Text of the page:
The estate of a Swiss man who died during a 2011 descent of Mount McKinley has filed a lawsuit claiming negligence by a guide company resulted in his death.
Attorneys for the defendant, Colorado-based Mountain Trip International, said in federal court papers filed Wednesday that climber Beat Niederer was aware of the substantial risk involved in climbing the highest peak in North America and knowingly assumed that risk.
The company is seeking dismissal of the case.
Niederer, 38, died after reaching the summit of the mountain in May 2011. The lawsuit said he had prior climbing experience but never at altitudes significantly above 14,000 feet and never in an Arctic environment. The summit of Mount McKinley stands at 20,320 feet.
Niederer applied for the trip in February 2011, according to the lawsuit. It began just over two months later.
The lawsuit, filed in February on behalf of Niederer’s widow and children, alleges the four-member summit team led by guide David Staeheli was not properly outfitted and lacked the means to stay together and protect itself from the hazardous conditions and wind.
The men were roped together, and on the way down, one of the climbers fell, pulling the others off their feet. The lawsuit says they tumbled several hundred feet, with no snow pickets in place that could have been used to arrest the fall.
According to the lawsuit, at least three of the men — Niederer, Staeheli and climber Jeremiah O’Sullivan, who had broken a leg — were hurt. Staeheli tried to call for help on a satellite phone, but it was damaged. He left his heavy coat with O’Sullivan as he went to catch up with Niederer and climber Lawrence Cutler.
Staeheli waited for Cutler at an area known as Zebra Rocks but did not wait for Niederer before continuing on, the lawsuit alleges. It says Cutler became separated from Staeheli, and Niederer was not told how to descend that area. Mountain Trip acknowledges that Staeheli descended but denies the other claims.
Staeheli and Cutler made it to camp at 17,200 feet, separately, on the morning of May 12, 2011, but Niederer was found dead higher up. O’Sullivan was rescued the night of May 12.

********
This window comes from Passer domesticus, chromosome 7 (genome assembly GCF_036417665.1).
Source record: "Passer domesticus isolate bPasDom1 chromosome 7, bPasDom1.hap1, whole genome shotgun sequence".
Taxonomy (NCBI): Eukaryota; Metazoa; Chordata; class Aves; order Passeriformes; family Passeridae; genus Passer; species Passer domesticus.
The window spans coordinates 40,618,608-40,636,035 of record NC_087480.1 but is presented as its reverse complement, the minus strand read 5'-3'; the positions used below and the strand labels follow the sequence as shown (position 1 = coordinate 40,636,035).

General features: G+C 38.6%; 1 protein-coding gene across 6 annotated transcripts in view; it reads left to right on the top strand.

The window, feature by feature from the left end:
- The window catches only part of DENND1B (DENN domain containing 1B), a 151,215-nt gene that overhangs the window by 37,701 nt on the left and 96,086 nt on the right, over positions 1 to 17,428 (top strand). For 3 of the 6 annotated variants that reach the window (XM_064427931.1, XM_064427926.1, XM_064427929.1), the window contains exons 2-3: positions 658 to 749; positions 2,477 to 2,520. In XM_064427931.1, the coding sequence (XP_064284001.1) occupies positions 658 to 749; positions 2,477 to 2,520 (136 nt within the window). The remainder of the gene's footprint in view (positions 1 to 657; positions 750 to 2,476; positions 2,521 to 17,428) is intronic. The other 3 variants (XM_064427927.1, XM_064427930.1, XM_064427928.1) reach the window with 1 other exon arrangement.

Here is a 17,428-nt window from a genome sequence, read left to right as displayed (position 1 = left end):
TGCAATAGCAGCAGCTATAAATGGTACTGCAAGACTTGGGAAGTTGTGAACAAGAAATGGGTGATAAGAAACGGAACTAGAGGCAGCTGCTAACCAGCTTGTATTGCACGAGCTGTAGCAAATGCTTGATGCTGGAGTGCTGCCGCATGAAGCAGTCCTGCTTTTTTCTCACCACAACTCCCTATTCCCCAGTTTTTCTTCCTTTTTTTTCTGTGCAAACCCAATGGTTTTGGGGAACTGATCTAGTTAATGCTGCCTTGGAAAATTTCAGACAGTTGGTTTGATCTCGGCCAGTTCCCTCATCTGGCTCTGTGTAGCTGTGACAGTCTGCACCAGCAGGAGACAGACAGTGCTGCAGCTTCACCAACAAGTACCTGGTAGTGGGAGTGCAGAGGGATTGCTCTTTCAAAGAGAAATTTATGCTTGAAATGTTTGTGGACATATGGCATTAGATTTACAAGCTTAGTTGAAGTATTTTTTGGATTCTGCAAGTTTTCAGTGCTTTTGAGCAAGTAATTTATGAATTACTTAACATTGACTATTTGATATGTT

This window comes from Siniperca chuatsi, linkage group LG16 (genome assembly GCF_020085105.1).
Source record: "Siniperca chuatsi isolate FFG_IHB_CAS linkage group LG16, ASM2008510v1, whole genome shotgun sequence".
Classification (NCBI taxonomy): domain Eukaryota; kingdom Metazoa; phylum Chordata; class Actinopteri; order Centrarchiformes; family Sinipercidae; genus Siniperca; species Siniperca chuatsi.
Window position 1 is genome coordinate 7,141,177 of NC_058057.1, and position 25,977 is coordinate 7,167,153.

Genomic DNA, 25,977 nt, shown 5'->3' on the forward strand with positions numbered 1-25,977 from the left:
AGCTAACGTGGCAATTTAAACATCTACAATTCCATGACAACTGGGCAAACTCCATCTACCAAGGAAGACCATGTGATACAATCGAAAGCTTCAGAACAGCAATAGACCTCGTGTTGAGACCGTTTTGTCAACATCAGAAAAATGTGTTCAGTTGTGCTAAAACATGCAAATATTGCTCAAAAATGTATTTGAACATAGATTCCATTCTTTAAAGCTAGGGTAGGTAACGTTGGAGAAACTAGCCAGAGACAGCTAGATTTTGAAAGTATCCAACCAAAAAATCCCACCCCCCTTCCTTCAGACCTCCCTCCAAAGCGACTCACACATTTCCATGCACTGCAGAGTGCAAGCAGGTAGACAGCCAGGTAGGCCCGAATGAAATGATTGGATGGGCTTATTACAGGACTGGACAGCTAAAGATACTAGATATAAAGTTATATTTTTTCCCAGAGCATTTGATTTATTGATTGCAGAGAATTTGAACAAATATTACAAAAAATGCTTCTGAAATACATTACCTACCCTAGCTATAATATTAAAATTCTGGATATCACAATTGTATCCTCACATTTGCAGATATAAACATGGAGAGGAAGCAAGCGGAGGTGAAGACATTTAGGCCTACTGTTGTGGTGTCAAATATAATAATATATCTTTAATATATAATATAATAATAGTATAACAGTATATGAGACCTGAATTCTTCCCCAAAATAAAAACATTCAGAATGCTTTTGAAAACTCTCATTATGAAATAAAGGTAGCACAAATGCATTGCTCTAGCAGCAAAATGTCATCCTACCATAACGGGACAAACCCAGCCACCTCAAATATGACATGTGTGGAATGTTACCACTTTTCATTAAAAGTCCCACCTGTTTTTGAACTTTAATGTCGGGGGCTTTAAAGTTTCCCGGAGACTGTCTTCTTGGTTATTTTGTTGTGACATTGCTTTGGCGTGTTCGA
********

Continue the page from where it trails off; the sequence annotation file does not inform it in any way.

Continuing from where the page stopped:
The National Park Service, in an investigation report last year, said a fall during descent, with a team roped together and using no fixed protection like a snow picket or ice screw when climbers are tired, is the most common cause of an accident on the mountain.
It found the team was unprepared “by not carrying any snow tools with which to dig or construct an emergency shelter and a sleeping bag to deal with an emergency high on the mountain.”
“This investigation team believes that had adequate survival gear, as stated in this report, been carried the outcome of this accident could have been much less severe,” the report states.
The report listed the direct cause of Niederer’s death as “hypothermia due to environmental exposure,” compounded by blunt force injury to the head and trunk, including rib fractures from the fall.
It said Staeheli giving his heavy coat to O’Sullivan was a humane gesture but put Staeheli “on a fine line of not being able to keep warm in the increasing wind and cold. He was now in a survival situation and could not walk down slowly with Cutler and Niederer.”
Staeheli, who is not named as a defendant in the case, declined to comment on the case Thursday.
Mountain Trip denies that protection such as snow pickets in the area would have necessarily stopped the fall. It acknowledges the team left camp without foam pads, shovels or snow saws but says that equipment wouldn’t have made a difference in the fall.
After the fall, a saw or shovel wouldn’t have worked to build a shelter because the snow was too hard to penetrate, and Staeheli’s hands were severely frostbitten from taking off his mittens while using an ice ax to try to arrest the fall, the company said in its response.